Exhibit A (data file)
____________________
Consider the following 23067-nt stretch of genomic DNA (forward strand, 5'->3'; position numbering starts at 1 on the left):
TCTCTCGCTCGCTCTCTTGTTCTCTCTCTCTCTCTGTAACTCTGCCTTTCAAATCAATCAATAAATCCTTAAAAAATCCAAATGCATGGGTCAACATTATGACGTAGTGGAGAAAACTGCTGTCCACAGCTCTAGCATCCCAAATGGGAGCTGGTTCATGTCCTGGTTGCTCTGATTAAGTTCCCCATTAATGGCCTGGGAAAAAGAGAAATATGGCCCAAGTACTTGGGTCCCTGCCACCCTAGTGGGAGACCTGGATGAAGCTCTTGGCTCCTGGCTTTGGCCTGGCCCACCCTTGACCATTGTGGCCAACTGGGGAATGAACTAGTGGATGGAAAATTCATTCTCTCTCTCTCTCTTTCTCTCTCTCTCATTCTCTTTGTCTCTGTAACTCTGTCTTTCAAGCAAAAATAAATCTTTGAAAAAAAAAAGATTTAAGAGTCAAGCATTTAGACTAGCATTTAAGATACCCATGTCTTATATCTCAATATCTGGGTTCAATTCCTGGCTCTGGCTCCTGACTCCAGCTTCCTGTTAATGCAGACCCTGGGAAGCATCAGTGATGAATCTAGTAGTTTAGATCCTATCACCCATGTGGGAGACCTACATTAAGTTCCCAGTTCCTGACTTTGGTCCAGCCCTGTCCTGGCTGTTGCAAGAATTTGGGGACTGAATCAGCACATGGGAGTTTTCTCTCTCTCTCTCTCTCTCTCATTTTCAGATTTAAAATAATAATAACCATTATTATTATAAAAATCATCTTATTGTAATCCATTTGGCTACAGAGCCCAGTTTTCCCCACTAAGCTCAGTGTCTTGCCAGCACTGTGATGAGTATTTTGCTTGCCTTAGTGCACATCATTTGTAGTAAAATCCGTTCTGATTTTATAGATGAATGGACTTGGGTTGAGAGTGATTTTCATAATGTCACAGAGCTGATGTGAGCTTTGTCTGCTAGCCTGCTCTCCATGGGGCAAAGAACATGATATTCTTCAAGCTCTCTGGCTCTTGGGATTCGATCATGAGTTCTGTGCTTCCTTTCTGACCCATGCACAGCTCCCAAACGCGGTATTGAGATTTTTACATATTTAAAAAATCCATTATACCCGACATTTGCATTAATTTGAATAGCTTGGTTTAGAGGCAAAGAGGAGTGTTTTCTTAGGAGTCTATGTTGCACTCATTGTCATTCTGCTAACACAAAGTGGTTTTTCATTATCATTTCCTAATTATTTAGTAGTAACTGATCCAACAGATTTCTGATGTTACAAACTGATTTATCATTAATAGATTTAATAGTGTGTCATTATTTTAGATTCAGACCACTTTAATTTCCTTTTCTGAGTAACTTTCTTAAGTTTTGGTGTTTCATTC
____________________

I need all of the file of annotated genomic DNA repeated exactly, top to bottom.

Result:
Consider the following 23067-nt stretch of genomic DNA (forward strand, 5'->3'; position numbering starts at 1 on the left):
TCTCTCGCTCGCTCTCTTGTTCTCTCTCTCTCTCTGTAACTCTGCCTTTCAAATCAATCAATAAATCCTTAAAAAATCCAAATGCATGGGTCAACATTATGACGTAGTGGAGAAAACTGCTGTCCACAGCTCTAGCATCCCAAATGGGAGCTGGTTCATGTCCTGGTTGCTCTGATTAAGTTCCCCATTAATGGCCTGGGAAAAAGAGAAATATGGCCCAAGTACTTGGGTCCCTGCCACCCTAGTGGGAGACCTGGATGAAGCTCTTGGCTCCTGGCTTTGGCCTGGCCCACCCTTGACCATTGTGGCCAACTGGGGAATGAACTAGTGGATGGAAAATTCATTCTCTCTCTCTCTCTTTCTCTCTCTCTCATTCTCTTTGTCTCTGTAACTCTGTCTTTCAAGCAAAAATAAATCTTTGAAAAAAAAAAGATTTAAGAGTCAAGCATTTAGACTAGCATTTAAGATACCCATGTCTTATATCTCAATATCTGGGTTCAATTCCTGGCTCTGGCTCCTGACTCCAGCTTCCTGTTAATGCAGACCCTGGGAAGCATCAGTGATGAATCTAGTAGTTTAGATCCTATCACCCATGTGGGAGACCTACATTAAGTTCCCAGTTCCTGACTTTGGTCCAGCCCTGTCCTGGCTGTTGCAAGAATTTGGGGACTGAATCAGCACATGGGAGTTTTCTCTCTCTCTCTCTCTCTCTCATTTTCAGATTTAAAATAATAATAACCATTATTATTATAAAAATCATCTTATTGTAATCCATTTGGCTACAGAGCCCAGTTTTCCCCACTAAGCTCAGTGTCTTGCCAGCACTGTGATGAGTATTTTGCTTGCCTTAGTGCACATCATTTGTAGTAAAATCCGTTCTGATTTTATAGATGAATGGACTTGGGTTGAGAGTGATTTTCATAATGTCACAGAGCTGATGTGAGCTTTGTCTGCTAGCCTGCTCTCCATGGGGCAAAGAACATGATATTCTTCAAGCTCTCTGGCTCTTGGGATTCGATCATGAGTTCTGTGCTTCCTTTCTGACCCATGCACAGCTCCCAAACGCGGTATTGAGATTTTTACATATTTAAAAAATCCATTATACCCGACATTTGCATTAATTTGAATAGCTTGGTTTAGAGGCAAAGAGGAGTGTTTTCTTAGGAGTCTATGTTGCACTCATTGTCATTCTGCTAACACAAAGTGGTTTTTCATTATCATTTCCTAATTATTTAGTAGTAACTGATCCAACAGATTTCTGATGTTACAAACTGATTTATCATTAATAGATTTAATAGTGTGTCATTATTTTAGATTCAGACCACTTTAATTTCCTTTTCTGAGTAACTTTCTTAAGTTTTGGTGTTTCATTC